We Are Allies To Every Injured Worker

Your company, its safety culture and your workplace injury

On Behalf of | Jan 22, 2020 | Workers' Compensation

OSHA, the United States Department of Labor Occupational Safety and Health Administration, sets standards for workplace safety. 

The agency believes that a strong safety culture is essential in preventing incidents of all kinds, from cyber attacks to broken bones. Could a better safety culture have prevented your workplace injury? 

The safety culture  

In addition to company policies and procedures, a safety culture includes shared beliefs, attitudes and practices. OSHA believes everyone in the organization should share responsibility for maintaining a safe environment. While this includes temporary and hourly workers and the employees at every other level, the success of the safety culture must rest with top management. If company leaders are not on board, matters involved with employee safety and health may become lost in the daily effort to increase business production and profitability. 

Major OSHA violations 

In 2019, OSHA officials cited companies nationwide for failing to implement proper safety practices and, depending on the severity of the issues, imposed fines in the millions of dollars. For example, worksite falls continue as the main cause of fatalities among workers in the construction industry. However, OSHA inspectors found a variety of safety violations in many industries, from the unsafe stacking of boxes that blocked exits to the presence of atmospheric hazards. Inspectors frequently found that employers had not provided workers with appropriate health and safety programs nor with suitable fall protection training.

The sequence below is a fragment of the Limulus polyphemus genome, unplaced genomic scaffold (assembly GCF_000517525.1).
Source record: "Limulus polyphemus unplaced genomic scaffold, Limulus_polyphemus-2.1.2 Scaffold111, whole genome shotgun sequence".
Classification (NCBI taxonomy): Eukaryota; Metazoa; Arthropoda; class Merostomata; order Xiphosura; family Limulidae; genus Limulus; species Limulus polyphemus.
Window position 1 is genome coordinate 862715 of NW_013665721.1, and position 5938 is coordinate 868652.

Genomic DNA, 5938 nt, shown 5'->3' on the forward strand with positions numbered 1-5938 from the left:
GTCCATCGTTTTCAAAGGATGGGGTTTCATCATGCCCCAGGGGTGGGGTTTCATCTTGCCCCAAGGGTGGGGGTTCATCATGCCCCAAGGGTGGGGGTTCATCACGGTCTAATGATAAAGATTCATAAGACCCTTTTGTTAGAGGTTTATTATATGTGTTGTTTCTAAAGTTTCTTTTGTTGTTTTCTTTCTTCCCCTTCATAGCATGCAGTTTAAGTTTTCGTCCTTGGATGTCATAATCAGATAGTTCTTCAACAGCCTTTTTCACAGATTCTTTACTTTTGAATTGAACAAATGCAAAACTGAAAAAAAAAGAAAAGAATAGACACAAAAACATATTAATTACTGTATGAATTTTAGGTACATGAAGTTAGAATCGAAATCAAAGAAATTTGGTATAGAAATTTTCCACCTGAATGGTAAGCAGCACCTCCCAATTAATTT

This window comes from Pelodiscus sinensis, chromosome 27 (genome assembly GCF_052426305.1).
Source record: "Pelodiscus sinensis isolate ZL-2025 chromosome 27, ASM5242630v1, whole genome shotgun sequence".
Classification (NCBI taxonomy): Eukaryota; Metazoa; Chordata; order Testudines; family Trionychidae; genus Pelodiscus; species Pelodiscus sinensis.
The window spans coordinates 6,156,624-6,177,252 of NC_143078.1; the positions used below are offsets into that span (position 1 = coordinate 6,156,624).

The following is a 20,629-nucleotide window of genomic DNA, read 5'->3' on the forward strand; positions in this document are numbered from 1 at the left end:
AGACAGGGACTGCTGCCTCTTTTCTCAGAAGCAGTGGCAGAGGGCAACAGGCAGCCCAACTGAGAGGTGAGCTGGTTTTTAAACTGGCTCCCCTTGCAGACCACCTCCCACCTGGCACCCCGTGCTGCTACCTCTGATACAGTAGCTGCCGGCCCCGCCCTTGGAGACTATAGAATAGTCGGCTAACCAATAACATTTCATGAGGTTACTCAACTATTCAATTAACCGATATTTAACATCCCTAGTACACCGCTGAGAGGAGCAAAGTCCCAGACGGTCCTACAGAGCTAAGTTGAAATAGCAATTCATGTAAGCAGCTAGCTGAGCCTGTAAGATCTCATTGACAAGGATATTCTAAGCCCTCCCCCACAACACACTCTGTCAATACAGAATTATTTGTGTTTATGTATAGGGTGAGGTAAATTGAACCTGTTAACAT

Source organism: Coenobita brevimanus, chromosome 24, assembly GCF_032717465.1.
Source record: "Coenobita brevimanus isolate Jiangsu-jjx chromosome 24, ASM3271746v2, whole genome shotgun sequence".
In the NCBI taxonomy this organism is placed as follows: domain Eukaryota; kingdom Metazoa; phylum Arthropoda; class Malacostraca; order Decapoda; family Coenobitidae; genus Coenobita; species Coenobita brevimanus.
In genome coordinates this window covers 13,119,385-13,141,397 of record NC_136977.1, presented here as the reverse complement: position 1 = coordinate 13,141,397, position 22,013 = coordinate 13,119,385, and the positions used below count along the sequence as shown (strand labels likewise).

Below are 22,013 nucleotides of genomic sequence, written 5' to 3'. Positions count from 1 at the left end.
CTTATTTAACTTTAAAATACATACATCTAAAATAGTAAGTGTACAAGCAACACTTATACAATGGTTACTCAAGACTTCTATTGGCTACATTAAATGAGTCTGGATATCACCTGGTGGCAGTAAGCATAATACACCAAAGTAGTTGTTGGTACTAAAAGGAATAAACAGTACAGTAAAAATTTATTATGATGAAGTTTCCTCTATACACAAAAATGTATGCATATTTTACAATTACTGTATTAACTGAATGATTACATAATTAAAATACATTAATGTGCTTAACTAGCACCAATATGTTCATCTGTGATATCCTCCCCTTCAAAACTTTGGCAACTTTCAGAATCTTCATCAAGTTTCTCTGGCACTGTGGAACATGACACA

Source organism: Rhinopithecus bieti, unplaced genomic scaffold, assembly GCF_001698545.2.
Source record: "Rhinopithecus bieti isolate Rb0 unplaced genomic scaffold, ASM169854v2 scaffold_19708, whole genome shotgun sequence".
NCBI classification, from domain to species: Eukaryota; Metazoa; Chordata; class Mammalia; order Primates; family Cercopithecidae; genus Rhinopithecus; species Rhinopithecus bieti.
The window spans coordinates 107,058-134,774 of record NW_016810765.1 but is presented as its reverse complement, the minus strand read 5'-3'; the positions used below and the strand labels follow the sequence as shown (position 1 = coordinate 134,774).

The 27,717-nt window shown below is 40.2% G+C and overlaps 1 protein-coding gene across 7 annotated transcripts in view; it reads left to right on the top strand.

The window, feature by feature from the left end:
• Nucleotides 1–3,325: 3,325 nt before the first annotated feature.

About workers’ compensation 

Employers have a duty to carry workers’ compensation insurance so that any employee who sustains a work-related illness or injury has access to benefits that will cover his or her medical expenses and lost wages. Even small businesses should institute the kind of safety culture that OSHA recommends. Workplace hazards and dangerous conditions can result in serious, even life-changing injuries. If your employer had led the way to shared responsibility for safety in the workplace, the injury you suffered might never have occurred.